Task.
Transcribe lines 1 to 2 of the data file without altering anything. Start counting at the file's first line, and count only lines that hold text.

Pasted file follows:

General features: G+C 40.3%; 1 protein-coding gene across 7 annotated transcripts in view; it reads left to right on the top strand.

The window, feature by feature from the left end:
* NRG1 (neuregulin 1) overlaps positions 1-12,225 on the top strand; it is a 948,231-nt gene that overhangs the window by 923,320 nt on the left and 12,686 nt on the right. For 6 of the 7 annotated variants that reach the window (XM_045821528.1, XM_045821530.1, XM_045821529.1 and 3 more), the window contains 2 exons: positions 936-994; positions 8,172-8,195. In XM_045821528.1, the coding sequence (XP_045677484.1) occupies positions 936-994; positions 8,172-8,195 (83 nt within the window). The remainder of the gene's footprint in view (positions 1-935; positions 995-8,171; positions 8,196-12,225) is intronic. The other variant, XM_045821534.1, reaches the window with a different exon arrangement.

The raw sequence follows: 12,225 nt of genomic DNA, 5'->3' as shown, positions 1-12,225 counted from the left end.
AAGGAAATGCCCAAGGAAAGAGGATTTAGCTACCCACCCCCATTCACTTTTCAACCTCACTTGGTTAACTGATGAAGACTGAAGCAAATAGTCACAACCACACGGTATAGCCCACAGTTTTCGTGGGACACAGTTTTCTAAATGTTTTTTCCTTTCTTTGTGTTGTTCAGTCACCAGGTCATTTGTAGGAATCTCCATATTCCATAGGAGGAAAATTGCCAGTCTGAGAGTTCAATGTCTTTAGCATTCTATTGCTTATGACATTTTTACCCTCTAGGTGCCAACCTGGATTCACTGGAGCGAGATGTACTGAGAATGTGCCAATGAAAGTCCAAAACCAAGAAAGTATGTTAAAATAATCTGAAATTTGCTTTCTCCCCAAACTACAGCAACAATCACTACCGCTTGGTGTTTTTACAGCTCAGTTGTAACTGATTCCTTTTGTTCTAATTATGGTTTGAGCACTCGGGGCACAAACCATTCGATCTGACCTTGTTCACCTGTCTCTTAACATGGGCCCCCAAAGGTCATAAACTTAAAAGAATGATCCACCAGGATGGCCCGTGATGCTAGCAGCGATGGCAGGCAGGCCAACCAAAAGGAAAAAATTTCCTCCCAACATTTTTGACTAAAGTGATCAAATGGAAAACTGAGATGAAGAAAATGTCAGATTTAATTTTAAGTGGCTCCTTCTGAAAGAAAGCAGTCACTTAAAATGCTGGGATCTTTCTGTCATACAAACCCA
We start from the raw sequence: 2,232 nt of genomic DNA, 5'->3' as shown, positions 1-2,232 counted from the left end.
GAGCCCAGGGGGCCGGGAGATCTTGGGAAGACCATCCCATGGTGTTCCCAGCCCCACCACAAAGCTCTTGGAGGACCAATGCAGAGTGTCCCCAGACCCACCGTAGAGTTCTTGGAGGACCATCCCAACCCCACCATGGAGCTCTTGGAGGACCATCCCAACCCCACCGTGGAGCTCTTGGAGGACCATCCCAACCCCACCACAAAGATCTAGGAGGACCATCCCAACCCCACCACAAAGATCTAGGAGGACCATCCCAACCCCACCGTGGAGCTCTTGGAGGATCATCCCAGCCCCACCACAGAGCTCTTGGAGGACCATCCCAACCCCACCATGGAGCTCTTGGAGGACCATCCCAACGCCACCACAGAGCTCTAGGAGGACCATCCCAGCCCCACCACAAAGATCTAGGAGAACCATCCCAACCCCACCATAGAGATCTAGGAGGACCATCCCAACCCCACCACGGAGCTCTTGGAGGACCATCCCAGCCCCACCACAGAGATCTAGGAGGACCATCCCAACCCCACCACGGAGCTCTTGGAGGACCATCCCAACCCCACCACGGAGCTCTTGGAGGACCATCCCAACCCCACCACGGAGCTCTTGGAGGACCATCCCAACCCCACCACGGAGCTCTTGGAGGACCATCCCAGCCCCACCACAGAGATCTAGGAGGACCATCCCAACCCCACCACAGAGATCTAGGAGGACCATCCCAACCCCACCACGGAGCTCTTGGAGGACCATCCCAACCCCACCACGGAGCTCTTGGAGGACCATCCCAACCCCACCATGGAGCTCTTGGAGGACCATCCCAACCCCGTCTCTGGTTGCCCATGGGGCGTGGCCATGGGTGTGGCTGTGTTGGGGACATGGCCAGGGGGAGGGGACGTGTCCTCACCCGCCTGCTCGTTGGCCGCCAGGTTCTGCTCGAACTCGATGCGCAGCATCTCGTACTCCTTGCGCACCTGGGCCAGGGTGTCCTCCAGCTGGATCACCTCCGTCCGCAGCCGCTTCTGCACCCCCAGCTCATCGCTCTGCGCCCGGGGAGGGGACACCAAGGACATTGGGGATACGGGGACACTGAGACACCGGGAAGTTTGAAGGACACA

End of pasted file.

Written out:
General features: G+C 40.3%; 1 protein-coding gene across 7 annotated transcripts in view; it reads left to right on the top strand.

The window, feature by feature from the left end: